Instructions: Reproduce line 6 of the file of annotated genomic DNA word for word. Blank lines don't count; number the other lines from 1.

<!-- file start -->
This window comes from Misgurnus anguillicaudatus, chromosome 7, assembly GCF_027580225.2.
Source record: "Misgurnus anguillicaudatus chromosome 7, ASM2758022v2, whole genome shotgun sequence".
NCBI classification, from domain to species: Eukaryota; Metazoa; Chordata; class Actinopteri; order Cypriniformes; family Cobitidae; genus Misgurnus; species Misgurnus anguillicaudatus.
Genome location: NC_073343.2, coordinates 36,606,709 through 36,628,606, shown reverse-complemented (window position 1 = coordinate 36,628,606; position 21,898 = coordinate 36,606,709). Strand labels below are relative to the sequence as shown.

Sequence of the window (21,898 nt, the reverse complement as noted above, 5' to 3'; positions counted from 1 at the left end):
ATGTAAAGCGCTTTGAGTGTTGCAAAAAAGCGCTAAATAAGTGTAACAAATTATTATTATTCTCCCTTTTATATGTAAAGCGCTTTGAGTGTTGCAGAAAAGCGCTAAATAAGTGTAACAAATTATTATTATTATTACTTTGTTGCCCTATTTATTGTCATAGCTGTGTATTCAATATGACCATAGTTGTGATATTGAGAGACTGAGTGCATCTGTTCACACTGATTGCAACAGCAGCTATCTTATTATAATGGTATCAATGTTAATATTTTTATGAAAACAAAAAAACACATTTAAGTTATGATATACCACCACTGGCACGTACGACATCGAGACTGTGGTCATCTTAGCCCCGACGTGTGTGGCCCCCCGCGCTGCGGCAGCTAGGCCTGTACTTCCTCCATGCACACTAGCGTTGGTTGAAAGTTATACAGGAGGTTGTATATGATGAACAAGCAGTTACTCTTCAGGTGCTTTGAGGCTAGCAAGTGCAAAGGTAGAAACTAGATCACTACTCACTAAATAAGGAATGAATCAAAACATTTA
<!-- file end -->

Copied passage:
ATGTAAAGCGCTTTGAGTGTTGCAAAAAAGCGCTAAATAAGTGTAACAAATTATTATTATTCTCCCTTTTATATGTAAAGCGCTTTGAGTGTTGCAGAAAAGCGCTAAATAAGTGTAACAAATTATTATTATTATTACTTTGTTGCCCTATTTATTGTCATAGCTGTGTATTCAATATGACCATAGTTGTGATATTGAGAGACTGAGTGCATCTGTTCACACTGATTGCAACAGCAGCTATCTTATTATAATGGTATCAATGTTAATATTTTTATGAAAACAAAAAAACACATTTAAGTTATGATATACCACCACTGGCACGTACGACATCGAGACTGTGGTCATCTTAGCCCCGACGTGTGTGGCCCCCCGCGCTGCGGCAGCTAGGCCTGTACTTCCTCCATGCACACTAGCGTTGGTTGAAAGTTATACAGGAGGTTGTATATGATGAACAAGCAGTTACTCTTCAGGTGCTTTGAGGCTAGCAAGTGCAAAGGTAGAAACTAGATCACTACTCACTAAATAAGGAATGAATCAAAACATTTA